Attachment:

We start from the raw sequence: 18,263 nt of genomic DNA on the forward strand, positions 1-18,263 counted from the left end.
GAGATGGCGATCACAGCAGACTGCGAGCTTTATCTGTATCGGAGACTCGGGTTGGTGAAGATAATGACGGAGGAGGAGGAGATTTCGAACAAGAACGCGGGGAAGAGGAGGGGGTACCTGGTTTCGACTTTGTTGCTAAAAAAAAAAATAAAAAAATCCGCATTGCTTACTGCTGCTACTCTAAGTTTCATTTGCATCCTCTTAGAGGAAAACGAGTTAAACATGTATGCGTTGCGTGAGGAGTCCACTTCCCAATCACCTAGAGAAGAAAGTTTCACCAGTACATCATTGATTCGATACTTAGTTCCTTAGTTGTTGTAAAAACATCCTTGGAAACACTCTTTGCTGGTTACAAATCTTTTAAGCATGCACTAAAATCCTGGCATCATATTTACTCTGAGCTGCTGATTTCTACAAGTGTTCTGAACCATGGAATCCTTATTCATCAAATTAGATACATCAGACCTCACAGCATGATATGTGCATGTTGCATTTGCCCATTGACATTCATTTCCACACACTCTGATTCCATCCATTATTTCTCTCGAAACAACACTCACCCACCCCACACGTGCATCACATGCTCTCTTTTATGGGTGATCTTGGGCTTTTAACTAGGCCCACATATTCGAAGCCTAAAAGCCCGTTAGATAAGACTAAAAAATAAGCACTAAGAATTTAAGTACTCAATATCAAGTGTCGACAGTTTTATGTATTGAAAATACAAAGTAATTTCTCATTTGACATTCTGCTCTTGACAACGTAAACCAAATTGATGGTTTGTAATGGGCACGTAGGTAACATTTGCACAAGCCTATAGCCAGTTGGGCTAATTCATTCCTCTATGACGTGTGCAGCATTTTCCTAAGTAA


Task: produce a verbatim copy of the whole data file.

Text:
We start from the raw sequence: 18,263 nt of genomic DNA on the forward strand, positions 1-18,263 counted from the left end.
GAGATGGCGATCACAGCAGACTGCGAGCTTTATCTGTATCGGAGACTCGGGTTGGTGAAGATAATGACGGAGGAGGAGGAGATTTCGAACAAGAACGCGGGGAAGAGGAGGGGGTACCTGGTTTCGACTTTGTTGCTAAAAAAAAAAATAAAAAAATCCGCATTGCTTACTGCTGCTACTCTAAGTTTCATTTGCATCCTCTTAGAGGAAAACGAGTTAAACATGTATGCGTTGCGTGAGGAGTCCACTTCCCAATCACCTAGAGAAGAAAGTTTCACCAGTACATCATTGATTCGATACTTAGTTCCTTAGTTGTTGTAAAAACATCCTTGGAAACACTCTTTGCTGGTTACAAATCTTTTAAGCATGCACTAAAATCCTGGCATCATATTTACTCTGAGCTGCTGATTTCTACAAGTGTTCTGAACCATGGAATCCTTATTCATCAAATTAGATACATCAGACCTCACAGCATGATATGTGCATGTTGCATTTGCCCATTGACATTCATTTCCACACACTCTGATTCCATCCATTATTTCTCTCGAAACAACACTCACCCACCCCACACGTGCATCACATGCTCTCTTTTATGGGTGATCTTGGGCTTTTAACTAGGCCCACATATTCGAAGCCTAAAAGCCCGTTAGATAAGACTAAAAAATAAGCACTAAGAATTTAAGTACTCAATATCAAGTGTCGACAGTTTTATGTATTGAAAATACAAAGTAATTTCTCATTTGACATTCTGCTCTTGACAACGTAAACCAAATTGATGGTTTGTAATGGGCACGTAGGTAACATTTGCACAAGCCTATAGCCAGTTGGGCTAATTCATTCCTCTATGACGTGTGCAGCATTTTCCTAAGTAA